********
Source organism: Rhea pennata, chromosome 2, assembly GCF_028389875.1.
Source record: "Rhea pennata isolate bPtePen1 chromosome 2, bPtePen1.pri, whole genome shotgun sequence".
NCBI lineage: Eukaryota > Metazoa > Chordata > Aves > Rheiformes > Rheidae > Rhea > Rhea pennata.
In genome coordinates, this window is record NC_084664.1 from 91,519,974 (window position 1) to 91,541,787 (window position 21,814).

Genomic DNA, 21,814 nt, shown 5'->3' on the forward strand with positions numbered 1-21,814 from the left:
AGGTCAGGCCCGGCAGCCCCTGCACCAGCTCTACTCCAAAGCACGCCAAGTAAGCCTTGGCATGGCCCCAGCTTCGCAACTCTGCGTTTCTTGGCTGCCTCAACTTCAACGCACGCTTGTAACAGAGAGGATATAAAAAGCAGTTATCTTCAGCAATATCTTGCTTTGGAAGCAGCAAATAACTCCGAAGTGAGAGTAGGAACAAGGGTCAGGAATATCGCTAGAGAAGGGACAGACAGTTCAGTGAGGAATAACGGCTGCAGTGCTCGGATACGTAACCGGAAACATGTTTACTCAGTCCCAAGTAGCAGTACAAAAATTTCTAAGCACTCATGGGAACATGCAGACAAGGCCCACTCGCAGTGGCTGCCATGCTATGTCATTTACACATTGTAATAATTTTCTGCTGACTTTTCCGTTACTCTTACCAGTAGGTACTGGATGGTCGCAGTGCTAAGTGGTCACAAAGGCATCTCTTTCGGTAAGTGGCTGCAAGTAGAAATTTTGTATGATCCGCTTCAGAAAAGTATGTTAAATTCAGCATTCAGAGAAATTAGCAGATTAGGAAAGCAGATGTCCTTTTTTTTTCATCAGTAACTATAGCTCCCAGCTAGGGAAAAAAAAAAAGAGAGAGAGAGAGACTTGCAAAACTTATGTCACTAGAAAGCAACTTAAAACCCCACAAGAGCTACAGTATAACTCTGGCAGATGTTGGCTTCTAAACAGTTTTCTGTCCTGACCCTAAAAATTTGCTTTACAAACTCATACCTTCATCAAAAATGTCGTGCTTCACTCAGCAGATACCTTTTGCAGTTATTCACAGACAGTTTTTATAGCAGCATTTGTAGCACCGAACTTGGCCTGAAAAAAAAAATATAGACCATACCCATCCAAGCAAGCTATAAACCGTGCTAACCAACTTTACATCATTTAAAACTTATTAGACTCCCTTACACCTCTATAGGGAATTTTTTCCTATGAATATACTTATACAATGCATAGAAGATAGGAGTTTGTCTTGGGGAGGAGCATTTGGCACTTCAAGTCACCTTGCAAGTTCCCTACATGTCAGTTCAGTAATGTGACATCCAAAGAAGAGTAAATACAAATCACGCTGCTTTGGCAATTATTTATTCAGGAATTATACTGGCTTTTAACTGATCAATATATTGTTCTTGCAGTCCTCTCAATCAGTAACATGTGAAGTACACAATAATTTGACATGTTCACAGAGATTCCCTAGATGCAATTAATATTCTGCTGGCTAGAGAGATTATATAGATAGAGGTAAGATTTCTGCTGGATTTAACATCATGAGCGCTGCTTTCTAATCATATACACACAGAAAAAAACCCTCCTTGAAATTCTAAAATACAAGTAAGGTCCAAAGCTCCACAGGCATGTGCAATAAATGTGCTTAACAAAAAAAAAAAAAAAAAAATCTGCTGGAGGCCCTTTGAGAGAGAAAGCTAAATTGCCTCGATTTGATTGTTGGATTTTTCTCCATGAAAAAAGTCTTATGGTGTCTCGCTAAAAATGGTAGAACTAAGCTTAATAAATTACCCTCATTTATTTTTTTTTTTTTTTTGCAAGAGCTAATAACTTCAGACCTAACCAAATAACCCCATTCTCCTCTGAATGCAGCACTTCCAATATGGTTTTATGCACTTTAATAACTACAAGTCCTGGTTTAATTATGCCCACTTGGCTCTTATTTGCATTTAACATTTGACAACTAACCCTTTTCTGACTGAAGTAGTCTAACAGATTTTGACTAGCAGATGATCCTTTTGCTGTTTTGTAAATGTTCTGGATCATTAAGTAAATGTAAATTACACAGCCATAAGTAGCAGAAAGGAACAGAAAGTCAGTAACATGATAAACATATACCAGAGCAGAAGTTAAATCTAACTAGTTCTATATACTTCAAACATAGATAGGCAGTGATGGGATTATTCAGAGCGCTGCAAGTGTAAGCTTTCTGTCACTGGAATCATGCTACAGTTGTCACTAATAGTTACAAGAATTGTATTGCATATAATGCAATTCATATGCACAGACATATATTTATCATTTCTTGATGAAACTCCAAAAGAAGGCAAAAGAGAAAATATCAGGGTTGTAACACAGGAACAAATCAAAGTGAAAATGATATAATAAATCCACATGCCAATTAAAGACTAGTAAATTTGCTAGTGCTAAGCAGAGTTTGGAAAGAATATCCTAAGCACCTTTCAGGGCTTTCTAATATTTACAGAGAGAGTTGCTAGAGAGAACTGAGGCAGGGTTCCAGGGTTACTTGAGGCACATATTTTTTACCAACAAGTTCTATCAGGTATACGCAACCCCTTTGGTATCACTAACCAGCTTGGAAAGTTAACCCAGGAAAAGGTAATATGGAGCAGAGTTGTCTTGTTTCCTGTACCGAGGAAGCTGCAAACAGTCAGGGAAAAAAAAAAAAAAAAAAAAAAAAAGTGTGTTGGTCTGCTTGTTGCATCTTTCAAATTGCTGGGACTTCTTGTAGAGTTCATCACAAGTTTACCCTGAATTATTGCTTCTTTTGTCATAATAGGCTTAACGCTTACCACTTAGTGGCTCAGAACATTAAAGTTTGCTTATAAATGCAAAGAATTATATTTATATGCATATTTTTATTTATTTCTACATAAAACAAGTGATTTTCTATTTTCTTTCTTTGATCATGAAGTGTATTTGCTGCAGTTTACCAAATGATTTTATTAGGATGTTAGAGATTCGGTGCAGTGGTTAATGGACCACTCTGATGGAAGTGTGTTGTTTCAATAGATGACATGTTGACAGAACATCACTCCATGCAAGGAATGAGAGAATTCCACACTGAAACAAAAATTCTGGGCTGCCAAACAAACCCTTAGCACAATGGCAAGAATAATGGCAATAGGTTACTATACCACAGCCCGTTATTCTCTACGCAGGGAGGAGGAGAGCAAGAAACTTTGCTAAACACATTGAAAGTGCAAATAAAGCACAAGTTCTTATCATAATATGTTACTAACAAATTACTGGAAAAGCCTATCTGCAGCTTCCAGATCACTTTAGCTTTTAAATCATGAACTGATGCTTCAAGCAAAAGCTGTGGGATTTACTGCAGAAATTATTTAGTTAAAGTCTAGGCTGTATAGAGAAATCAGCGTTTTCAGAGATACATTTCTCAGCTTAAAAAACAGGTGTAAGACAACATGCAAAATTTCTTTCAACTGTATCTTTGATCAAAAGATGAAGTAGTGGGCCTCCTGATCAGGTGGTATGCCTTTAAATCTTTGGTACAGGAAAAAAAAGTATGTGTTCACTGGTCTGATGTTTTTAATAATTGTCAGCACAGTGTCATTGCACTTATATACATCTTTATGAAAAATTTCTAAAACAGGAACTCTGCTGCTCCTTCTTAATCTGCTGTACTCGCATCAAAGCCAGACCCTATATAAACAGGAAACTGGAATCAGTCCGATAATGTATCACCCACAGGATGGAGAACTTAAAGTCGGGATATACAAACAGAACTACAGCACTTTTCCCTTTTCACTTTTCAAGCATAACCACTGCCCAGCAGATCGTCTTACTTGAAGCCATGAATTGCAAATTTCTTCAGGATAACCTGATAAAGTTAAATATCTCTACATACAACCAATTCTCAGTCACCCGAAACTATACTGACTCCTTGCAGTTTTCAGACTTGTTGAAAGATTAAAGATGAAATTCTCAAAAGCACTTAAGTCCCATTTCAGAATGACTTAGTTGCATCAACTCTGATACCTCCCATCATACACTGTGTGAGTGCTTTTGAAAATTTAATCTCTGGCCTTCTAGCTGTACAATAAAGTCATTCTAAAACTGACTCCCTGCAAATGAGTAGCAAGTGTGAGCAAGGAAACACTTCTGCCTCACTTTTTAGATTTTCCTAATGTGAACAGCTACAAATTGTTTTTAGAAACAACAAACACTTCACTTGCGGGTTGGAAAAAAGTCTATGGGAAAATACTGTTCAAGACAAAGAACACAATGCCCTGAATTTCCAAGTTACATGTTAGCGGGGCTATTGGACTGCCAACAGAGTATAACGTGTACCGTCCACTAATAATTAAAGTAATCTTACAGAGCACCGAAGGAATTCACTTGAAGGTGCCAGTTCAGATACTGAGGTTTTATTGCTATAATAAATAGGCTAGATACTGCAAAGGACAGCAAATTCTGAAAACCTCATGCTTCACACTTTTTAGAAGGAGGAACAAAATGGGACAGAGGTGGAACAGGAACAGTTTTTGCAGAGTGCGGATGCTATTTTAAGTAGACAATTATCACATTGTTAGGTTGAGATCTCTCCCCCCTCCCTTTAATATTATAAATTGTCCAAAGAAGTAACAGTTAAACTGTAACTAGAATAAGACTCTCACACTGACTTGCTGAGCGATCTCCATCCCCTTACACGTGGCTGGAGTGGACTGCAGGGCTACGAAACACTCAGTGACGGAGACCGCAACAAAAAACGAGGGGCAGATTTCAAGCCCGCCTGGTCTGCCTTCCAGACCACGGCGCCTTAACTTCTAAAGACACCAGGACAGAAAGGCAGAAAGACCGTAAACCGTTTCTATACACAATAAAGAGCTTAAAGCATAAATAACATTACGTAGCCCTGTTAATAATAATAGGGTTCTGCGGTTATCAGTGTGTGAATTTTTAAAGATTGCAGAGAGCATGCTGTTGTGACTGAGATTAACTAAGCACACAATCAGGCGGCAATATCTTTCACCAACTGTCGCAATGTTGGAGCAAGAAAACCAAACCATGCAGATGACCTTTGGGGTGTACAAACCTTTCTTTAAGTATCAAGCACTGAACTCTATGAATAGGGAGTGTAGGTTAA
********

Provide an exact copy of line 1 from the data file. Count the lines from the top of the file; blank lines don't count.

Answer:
Source organism: Rhea pennata, chromosome 2, assembly GCF_028389875.1.